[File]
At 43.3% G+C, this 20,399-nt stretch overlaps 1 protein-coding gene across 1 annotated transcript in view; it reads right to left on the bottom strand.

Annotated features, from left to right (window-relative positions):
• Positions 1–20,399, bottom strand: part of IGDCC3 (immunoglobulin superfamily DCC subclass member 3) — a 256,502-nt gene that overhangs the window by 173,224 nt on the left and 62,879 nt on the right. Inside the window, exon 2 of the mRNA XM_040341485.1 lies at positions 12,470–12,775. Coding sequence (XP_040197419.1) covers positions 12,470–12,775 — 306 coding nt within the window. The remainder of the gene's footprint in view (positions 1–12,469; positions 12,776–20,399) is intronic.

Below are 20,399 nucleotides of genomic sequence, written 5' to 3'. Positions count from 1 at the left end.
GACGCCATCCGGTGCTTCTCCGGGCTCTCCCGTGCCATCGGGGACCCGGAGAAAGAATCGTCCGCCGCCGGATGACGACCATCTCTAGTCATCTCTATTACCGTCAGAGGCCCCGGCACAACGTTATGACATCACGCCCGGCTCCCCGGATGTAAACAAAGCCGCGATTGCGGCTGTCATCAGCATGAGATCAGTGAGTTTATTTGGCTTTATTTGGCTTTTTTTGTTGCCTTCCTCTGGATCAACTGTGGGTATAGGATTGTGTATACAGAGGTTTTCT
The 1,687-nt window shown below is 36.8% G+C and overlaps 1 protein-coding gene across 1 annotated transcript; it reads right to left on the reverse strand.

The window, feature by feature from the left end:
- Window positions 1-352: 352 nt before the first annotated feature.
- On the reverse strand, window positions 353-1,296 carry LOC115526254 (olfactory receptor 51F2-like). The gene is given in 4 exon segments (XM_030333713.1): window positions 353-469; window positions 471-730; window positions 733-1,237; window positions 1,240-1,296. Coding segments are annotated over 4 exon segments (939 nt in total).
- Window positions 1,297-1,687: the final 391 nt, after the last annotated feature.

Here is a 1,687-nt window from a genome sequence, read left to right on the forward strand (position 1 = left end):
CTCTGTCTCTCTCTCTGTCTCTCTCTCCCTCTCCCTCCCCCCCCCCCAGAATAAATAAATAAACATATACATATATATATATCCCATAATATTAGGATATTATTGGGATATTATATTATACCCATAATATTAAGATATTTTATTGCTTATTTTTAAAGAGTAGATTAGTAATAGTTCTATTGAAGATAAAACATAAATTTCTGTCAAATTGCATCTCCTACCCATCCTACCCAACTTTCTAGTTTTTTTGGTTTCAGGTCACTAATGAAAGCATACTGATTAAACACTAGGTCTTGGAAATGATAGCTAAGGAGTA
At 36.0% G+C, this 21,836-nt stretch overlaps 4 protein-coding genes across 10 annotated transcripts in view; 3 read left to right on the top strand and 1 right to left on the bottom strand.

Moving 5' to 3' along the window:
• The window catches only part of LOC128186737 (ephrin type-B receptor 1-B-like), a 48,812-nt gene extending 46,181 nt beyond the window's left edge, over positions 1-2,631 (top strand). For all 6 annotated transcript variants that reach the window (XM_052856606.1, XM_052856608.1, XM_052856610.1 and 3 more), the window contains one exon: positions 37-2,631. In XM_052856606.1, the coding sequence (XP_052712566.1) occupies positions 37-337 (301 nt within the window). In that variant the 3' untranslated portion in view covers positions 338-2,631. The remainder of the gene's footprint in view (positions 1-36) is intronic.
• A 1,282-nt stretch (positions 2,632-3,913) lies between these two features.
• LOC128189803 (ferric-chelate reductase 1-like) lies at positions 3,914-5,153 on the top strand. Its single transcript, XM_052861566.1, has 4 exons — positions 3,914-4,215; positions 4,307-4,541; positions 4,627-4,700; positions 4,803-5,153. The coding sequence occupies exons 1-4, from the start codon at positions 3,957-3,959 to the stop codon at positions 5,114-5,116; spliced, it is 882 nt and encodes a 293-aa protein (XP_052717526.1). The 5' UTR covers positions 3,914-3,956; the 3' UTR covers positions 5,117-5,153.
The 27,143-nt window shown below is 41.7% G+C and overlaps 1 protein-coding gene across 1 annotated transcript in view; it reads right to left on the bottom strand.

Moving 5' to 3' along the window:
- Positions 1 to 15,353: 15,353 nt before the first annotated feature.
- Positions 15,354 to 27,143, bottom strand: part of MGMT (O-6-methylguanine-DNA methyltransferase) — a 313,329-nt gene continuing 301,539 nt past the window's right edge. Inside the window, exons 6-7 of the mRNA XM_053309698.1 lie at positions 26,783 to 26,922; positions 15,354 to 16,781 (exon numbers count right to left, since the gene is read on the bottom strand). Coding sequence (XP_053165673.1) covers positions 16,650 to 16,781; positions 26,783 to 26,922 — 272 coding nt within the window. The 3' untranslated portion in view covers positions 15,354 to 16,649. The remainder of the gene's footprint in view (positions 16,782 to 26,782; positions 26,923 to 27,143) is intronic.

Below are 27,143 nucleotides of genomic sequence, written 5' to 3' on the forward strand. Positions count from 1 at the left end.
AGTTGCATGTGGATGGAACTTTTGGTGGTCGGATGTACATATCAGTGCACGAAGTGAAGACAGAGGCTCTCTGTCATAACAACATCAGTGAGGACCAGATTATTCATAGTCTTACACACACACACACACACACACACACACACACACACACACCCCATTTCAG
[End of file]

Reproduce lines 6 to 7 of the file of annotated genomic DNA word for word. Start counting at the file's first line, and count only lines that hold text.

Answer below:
The 1,687-nt window shown below is 36.8% G+C and overlaps 1 protein-coding gene across 1 annotated transcript; it reads right to left on the reverse strand.

The window, feature by feature from the left end: